Keeping up with Create React App (after ejecting)
This is the 3rd edition of the Breathe Life Engineering Blog. This month’s article is written by Kenza Iraki.
At Breathe Life, we love Create React App (CRA). It has allowed us to get new projects started in minutes, rather than days. It’s also given us all a chance to better understand Webpack and our build tools, all at our own pace and with an architecture we could trust from the get-go.
Before CRA, our build system was in bad shape. We were using a forked version of blendid, which had fallen way out of sync with the main module (which itself was already not being maintained much). This version was using webpack 2 and was missing essential features such as tree shaking, making our bundle size enormous (>2mb), and our initial loading time excessive. Those of us with previous experience with CRA were also missing hot reloading and were feeling the impact this architecture had on our productivity. None of us were experts with gulp, webpack and other build tools, and we went through multiple failed attempts at manually upgrading our fork within a reasonable amount of time.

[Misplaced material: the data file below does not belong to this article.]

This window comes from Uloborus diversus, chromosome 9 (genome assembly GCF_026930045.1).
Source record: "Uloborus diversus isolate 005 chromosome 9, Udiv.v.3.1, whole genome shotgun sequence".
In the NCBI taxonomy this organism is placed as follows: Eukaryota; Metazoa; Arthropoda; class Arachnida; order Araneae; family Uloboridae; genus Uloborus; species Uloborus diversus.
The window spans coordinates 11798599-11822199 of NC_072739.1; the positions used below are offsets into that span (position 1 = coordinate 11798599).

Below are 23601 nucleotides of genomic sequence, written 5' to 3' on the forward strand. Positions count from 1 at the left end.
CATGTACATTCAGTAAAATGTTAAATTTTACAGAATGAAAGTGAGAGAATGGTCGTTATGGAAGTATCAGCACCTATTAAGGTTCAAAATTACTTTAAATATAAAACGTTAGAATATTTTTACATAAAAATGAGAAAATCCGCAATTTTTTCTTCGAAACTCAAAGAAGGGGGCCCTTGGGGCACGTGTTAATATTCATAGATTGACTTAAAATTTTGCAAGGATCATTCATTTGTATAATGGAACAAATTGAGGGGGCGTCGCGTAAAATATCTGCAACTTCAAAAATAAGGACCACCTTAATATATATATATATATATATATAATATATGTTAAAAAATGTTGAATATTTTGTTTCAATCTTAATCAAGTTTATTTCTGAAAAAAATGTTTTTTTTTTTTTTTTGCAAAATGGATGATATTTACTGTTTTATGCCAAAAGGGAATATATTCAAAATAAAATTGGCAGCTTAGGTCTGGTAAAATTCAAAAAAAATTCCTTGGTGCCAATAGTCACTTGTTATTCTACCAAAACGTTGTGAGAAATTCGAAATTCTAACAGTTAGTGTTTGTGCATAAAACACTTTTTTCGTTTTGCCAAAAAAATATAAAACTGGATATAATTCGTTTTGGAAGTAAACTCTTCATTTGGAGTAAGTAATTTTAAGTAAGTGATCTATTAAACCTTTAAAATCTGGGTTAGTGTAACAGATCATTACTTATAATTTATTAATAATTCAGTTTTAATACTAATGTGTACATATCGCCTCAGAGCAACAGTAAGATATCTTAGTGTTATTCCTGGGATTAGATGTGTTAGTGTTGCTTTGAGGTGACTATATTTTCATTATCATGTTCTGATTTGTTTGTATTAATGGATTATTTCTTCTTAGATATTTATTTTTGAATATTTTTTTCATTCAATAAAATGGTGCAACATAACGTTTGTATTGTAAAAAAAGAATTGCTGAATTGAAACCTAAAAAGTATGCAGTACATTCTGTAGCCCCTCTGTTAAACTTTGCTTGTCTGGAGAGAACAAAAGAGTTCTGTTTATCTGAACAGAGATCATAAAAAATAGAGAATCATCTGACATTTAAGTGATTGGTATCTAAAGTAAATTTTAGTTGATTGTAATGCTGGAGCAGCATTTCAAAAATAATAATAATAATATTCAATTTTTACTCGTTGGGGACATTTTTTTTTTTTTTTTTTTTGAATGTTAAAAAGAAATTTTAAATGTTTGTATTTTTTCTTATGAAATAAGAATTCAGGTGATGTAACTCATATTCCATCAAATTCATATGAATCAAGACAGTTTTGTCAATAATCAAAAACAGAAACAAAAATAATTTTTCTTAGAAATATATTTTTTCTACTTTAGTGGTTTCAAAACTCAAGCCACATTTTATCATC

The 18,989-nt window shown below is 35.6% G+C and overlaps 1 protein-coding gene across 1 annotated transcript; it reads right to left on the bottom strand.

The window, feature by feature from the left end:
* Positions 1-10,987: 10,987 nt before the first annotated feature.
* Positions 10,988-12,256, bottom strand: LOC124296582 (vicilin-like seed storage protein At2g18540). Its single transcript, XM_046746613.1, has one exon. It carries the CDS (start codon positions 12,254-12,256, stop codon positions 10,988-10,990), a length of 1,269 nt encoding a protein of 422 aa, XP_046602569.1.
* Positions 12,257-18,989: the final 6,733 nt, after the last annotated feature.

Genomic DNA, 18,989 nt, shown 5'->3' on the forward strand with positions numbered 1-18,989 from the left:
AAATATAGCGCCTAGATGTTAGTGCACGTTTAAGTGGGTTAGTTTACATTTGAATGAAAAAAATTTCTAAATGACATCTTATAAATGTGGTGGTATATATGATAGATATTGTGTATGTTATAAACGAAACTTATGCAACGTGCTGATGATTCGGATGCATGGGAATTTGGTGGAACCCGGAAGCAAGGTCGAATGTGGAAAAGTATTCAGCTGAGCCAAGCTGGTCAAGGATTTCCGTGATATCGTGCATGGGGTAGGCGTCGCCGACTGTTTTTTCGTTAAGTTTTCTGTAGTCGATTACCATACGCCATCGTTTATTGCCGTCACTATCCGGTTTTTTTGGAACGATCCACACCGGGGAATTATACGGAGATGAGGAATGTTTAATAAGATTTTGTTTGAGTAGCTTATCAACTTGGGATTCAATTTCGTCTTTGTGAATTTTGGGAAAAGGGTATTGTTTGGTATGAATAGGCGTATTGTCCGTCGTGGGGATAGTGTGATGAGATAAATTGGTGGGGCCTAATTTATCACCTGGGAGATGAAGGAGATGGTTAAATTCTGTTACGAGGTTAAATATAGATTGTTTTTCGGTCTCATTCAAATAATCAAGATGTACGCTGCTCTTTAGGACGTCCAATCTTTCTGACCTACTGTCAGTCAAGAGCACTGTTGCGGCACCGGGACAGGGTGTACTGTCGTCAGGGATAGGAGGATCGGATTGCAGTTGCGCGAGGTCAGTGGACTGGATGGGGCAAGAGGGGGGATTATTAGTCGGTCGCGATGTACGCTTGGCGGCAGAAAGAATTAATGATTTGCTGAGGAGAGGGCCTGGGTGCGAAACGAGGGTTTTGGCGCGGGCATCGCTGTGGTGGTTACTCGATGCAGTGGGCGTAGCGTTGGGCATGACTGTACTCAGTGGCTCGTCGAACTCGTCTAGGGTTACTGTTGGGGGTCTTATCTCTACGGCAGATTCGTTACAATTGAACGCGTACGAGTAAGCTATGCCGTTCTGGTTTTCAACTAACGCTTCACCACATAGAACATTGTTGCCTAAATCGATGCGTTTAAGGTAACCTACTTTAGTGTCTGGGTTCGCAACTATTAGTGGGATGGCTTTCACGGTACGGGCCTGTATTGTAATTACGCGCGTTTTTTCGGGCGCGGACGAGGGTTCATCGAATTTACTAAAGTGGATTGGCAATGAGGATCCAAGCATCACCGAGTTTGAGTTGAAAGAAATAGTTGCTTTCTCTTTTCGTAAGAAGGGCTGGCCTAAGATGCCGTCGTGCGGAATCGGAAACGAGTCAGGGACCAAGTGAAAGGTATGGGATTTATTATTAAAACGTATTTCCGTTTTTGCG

After a few months, we decided it was time to start fresh. I took two days off of feature building to completely get rid of blendid, and replace it with CRA. When I first started, I was hoping we wouldn’t need to eject. I had heard of modules such as react-app-rewired, which allow you to override your webpack config without ejecting. I later realized that they are not recommended by the CRA core team, who say they are brittle and could break your build at any point in time. When Dan Abramov recommends against something, the only wise thing to do is to follow his advice!
The nature of our products makes it difficult to have a one-size-fits-all config. Our products are white-label solutions, which means we need to not only brand the platforms for each carrier, but we also have different sets of questions, validations, and underwriting rules for each carrier. For security purposes, we can’t put everything in a